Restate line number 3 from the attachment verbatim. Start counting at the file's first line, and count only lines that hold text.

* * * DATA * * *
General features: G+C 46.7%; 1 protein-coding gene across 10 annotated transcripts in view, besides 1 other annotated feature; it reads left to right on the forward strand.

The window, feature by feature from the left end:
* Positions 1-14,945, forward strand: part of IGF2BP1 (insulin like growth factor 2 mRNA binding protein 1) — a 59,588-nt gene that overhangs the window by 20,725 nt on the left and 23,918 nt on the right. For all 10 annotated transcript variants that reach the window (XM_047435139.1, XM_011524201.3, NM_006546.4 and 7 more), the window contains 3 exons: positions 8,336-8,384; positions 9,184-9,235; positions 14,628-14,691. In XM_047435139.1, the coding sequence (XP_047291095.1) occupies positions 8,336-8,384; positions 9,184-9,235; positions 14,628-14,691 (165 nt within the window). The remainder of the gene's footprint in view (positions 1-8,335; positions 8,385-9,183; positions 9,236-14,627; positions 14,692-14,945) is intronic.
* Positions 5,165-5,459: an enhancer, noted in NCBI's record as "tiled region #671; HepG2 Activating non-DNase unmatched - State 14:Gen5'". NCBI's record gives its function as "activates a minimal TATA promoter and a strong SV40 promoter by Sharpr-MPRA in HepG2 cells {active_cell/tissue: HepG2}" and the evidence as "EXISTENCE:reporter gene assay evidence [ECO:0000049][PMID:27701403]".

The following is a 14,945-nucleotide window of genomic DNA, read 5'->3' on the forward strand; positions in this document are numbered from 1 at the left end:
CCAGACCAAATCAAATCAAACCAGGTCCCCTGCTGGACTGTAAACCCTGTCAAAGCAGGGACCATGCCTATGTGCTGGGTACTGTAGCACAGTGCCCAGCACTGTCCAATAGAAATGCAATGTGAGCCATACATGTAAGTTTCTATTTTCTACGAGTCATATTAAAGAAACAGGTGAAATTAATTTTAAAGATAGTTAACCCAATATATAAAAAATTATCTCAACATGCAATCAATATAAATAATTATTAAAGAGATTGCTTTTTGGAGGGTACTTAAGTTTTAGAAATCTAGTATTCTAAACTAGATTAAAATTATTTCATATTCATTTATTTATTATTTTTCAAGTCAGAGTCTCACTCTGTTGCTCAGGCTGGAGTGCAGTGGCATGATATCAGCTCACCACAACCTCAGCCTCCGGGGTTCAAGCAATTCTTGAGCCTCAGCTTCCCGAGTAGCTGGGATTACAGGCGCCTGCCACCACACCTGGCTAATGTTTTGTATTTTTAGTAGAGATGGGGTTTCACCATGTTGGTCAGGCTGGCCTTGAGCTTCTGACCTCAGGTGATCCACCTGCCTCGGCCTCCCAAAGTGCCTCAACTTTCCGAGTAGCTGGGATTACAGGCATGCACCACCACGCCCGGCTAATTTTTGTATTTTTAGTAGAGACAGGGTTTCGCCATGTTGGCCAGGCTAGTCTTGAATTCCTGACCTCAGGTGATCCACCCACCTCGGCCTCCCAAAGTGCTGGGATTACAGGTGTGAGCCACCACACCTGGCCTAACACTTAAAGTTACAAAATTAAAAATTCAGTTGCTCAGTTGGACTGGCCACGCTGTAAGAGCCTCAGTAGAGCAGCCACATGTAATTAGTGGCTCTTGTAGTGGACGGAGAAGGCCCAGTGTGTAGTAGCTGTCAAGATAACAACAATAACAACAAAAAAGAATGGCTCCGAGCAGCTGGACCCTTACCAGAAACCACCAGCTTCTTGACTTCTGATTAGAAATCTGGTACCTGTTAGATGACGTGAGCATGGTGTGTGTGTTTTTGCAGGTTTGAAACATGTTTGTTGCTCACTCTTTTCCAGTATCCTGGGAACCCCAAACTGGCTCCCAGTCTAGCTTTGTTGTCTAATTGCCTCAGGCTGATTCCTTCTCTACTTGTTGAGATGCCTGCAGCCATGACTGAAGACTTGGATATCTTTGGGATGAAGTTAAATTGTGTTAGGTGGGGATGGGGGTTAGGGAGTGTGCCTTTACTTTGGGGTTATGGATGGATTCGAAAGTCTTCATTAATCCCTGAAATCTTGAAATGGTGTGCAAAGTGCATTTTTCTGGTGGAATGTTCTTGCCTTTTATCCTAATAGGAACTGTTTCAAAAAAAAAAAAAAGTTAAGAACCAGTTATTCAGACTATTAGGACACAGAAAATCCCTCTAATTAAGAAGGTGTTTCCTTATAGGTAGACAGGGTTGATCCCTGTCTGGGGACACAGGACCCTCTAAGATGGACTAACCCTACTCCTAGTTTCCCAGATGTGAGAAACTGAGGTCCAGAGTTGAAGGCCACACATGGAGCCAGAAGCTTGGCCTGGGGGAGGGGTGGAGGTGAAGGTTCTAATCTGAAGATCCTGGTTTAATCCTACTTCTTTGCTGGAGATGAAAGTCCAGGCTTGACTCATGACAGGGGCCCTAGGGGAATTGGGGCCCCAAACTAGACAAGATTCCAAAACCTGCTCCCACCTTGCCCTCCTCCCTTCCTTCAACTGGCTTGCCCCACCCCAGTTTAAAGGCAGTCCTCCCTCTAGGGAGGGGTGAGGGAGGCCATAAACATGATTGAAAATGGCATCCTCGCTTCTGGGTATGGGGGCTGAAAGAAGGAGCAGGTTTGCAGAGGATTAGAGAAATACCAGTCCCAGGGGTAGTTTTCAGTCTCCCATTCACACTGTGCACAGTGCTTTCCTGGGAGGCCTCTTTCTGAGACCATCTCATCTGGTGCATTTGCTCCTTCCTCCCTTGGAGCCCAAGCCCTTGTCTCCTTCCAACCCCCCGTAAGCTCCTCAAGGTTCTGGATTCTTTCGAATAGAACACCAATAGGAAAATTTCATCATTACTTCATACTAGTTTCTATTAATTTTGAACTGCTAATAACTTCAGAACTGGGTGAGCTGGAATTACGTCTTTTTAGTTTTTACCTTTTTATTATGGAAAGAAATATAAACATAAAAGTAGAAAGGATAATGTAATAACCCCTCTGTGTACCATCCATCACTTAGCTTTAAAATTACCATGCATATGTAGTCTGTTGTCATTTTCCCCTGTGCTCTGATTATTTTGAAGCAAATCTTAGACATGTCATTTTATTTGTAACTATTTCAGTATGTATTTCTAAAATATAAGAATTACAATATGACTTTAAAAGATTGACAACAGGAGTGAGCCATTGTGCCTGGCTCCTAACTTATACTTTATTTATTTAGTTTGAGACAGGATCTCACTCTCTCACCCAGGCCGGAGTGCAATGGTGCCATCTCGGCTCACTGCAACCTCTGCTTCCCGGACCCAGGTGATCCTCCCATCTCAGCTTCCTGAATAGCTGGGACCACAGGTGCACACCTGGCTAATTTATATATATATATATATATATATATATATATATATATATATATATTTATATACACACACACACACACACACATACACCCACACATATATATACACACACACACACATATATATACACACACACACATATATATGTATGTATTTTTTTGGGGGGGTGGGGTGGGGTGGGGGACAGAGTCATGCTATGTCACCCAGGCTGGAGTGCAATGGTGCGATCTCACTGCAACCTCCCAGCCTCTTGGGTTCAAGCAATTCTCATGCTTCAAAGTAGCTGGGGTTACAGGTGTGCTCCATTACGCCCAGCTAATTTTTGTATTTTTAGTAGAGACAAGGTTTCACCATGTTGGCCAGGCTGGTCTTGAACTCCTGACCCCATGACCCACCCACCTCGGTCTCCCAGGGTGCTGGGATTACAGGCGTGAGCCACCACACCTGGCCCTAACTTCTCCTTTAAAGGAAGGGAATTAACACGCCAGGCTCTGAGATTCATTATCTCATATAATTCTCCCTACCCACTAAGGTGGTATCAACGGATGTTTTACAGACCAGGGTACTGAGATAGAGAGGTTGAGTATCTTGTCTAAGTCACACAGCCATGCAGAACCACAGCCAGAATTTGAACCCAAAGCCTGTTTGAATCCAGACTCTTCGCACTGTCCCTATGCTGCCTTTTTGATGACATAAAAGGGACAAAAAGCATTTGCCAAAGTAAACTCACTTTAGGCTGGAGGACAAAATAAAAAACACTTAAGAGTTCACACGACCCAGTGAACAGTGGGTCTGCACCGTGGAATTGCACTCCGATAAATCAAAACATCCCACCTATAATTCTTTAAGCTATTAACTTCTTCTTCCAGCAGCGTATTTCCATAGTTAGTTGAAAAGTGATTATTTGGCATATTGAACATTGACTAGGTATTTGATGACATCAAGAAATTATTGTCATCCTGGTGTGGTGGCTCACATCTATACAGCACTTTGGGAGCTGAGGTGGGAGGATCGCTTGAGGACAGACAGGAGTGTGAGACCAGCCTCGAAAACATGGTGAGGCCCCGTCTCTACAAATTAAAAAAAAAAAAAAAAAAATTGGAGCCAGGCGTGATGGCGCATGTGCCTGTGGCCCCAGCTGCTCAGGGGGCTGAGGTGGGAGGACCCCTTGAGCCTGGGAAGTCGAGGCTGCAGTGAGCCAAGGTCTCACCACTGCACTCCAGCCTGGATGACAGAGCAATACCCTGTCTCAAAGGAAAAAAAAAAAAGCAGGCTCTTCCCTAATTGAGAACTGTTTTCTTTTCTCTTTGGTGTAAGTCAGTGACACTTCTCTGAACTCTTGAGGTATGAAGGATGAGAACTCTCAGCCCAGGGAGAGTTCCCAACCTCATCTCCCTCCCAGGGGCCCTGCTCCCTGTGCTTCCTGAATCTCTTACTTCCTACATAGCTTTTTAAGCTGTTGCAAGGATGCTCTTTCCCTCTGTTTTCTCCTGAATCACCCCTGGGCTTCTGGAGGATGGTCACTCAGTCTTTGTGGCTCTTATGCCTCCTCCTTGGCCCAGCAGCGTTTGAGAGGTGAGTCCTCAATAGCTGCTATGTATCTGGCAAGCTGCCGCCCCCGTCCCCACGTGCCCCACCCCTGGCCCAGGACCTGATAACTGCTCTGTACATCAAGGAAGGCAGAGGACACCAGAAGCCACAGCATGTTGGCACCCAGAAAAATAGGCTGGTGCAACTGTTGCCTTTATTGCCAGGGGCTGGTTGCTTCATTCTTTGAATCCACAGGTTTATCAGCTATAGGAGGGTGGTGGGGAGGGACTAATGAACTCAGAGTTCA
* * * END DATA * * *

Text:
* Positions 1-14,945, forward strand: part of IGF2BP1 (insulin like growth factor 2 mRNA binding protein 1) — a 59,588-nt gene that overhangs the window by 20,725 nt on the left and 23,918 nt on the right. For all 10 annotated transcript variants that reach the window (XM_047435139.1, XM_011524201.3, NM_006546.4 and 7 more), the window contains 3 exons: positions 8,336-8,384; positions 9,184-9,235; positions 14,628-14,691. In XM_047435139.1, the coding sequence (XP_047291095.1) occupies positions 8,336-8,384; positions 9,184-9,235; positions 14,628-14,691 (165 nt within the window). The remainder of the gene's footprint in view (positions 1-8,335; positions 8,385-9,183; positions 9,236-14,627; positions 14,692-14,945) is intronic.